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Renewable Energy - The Basics

Renewable Energy - The Basics 

Imagine a world with limitless resources and enough energy to power everything without running out. You could have anything you wish for because, well, nothing would run out. On Earth, we are nowhere near that status, and if we ever do achieve it, it wouldn’t be for a very long time. 

In fact, there is even a scale that measures how society uses energy: the Kardashev Scale. The Kardashev scale measures how much energy we can harness on a logarithmic scale from one to three. A type one society can harness the energy of a planet, a type two society can harness a star’s energy, and a type three society can harness an entire galaxy. Let me answer the question everybody wants to know: where’s Earth on this scale? You may be surprised to find out that we are only a 0.72 society. Yes, there’s a type zero. Futurism does an excellent job of explaining why Earth is a type zero society. 


Now that you understand how little civilization has progressed over the past 4.5 billion years, it is time to discuss renewable energy. Renewable energy replenishes at the rate that we use it. This means that it will not deplete and can, theoretically, last forever.


Because renewable energy replenishes at the rate that we utilize it, we don’t have to worry about when our energy reserves will deplete, unlike fossil fuels, which will not last forever. Along with this, most renewable resources are better for Earth’s atmosphere than nonrenewables, which is why they are often called clean energy. In the long term, renewables cost less money; however, startup production can be costly. Also, many forms of renewables have geographical requirements that cannot be met around the world. For example, if wind turbines were built in an area with no wind, they would not work.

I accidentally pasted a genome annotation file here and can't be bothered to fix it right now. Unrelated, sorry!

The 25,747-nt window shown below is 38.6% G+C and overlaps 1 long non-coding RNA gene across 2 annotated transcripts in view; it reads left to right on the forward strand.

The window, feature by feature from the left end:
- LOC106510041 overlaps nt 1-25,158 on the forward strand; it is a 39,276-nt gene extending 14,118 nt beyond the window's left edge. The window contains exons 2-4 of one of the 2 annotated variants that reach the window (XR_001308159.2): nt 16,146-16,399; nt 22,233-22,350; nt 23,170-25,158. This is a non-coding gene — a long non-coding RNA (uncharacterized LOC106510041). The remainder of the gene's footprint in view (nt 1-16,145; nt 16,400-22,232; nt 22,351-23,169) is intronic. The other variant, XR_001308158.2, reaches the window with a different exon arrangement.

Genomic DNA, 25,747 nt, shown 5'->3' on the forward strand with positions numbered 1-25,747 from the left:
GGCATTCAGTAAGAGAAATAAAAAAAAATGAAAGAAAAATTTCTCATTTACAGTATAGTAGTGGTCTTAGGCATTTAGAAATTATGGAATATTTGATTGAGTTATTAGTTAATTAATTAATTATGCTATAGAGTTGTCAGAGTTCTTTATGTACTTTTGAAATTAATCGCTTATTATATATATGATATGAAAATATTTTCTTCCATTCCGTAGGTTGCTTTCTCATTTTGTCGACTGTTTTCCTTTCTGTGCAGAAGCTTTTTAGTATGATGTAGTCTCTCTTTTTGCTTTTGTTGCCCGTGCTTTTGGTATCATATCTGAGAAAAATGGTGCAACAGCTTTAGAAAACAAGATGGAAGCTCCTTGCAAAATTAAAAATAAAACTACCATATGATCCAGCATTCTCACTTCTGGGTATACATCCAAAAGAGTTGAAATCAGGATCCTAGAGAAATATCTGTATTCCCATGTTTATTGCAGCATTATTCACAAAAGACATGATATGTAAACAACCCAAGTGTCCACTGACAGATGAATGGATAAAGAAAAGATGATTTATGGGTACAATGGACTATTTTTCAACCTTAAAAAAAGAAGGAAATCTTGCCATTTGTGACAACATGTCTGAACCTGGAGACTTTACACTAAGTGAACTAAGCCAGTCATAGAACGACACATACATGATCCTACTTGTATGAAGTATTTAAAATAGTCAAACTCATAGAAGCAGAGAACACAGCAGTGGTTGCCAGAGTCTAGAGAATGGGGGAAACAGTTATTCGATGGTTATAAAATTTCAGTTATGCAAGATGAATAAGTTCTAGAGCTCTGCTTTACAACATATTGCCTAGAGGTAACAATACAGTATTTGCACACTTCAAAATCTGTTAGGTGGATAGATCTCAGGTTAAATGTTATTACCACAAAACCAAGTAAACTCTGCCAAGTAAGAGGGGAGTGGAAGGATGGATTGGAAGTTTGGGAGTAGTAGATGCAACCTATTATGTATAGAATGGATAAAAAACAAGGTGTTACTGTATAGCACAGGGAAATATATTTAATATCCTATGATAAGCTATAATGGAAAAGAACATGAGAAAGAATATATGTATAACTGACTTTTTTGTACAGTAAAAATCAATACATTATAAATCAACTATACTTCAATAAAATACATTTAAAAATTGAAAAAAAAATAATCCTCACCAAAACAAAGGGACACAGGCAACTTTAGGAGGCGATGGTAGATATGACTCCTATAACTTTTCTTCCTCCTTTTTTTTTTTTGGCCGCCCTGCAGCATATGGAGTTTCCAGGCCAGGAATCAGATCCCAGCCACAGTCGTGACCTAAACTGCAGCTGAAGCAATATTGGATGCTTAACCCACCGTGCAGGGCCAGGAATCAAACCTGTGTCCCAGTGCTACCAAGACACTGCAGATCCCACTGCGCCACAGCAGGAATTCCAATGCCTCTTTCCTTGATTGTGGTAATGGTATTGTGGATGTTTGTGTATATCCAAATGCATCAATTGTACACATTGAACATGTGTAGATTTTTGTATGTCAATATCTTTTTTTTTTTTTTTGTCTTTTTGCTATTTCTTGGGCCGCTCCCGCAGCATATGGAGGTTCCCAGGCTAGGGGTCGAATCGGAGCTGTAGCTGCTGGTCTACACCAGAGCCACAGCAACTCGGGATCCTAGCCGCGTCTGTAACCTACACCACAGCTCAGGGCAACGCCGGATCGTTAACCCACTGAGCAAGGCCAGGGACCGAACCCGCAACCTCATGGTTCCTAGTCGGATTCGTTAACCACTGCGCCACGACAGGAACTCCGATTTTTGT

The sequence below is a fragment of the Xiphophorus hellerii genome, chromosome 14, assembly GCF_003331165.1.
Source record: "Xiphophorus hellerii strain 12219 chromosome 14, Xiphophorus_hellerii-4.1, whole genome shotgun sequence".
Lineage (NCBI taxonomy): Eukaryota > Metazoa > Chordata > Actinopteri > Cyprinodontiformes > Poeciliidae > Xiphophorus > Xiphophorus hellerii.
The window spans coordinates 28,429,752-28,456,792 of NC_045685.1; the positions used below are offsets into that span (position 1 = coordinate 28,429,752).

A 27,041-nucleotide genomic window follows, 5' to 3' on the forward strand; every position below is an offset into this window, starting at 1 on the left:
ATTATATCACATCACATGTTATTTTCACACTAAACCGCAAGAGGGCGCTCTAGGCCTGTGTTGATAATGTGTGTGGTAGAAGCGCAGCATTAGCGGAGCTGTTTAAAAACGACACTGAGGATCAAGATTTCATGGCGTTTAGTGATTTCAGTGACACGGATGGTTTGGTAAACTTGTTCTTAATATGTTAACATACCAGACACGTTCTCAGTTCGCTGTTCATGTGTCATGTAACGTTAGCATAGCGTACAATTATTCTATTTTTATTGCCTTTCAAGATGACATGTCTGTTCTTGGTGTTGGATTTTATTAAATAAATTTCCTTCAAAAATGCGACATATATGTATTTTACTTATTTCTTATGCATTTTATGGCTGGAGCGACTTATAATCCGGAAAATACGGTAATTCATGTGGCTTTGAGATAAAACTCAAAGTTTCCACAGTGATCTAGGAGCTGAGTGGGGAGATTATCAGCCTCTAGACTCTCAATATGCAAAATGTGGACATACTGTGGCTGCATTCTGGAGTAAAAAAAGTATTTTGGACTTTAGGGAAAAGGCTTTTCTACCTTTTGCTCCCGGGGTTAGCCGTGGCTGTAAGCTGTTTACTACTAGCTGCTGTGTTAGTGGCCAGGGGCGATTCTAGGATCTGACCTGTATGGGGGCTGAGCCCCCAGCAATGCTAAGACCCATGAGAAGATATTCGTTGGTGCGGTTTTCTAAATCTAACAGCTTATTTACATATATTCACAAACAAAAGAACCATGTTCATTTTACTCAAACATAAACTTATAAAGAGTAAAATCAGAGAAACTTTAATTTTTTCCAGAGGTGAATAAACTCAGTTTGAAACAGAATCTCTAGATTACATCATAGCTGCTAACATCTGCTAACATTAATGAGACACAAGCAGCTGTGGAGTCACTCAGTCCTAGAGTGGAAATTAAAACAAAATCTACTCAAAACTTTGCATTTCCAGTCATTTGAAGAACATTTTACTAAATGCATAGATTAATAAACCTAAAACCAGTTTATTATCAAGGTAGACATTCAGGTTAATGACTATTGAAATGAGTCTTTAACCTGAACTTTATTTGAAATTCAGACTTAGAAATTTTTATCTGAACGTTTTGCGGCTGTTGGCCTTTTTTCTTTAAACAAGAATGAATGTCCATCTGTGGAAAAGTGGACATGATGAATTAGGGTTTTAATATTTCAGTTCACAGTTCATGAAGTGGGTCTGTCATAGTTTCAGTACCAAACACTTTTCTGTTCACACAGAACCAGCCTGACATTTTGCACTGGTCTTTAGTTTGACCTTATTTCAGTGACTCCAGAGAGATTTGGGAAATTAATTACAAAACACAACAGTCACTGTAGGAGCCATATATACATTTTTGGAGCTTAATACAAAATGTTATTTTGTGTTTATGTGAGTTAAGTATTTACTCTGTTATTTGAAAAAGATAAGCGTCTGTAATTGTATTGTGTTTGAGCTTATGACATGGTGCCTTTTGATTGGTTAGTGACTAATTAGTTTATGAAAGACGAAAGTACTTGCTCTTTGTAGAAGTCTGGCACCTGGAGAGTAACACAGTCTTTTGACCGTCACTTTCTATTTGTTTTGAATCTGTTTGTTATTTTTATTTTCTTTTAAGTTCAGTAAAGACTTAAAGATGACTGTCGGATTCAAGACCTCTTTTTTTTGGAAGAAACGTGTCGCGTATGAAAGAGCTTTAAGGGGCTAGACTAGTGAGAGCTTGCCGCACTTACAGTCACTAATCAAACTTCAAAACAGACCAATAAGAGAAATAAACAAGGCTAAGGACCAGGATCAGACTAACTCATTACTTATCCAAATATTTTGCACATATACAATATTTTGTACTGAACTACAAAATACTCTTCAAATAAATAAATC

Examples of Renewables 


Solar power comes from the sun. Solar panels absorb the sun’s energy and can be applied to roofs on homes. 


Wind energy works when wind spins turbines. Wind turbines can be anywhere (even the ocean), as long as there is open space and wind.


Hydroelectric power comes from moving water. Some dams produce hydroelectric energy.


Biomass energy comes from plants. However, they can pollute the atmosphere. Still, they cause a lot less ozone depletion than fossil fuels.  


Geothermal energy comes from under the ground. Power plants take hot energy from below the Earth’s surface and use it for power.


Nuclear energy is not renewable, but it's considered a form of clean energy. While controversial, nuclear power has potential. We have a post entirely about it that you can read by clicking here.

Renewable energy has the potential to change the world, and if we replace fossil fuels with them, we would make significant progress in combating the rise in global temperatures.

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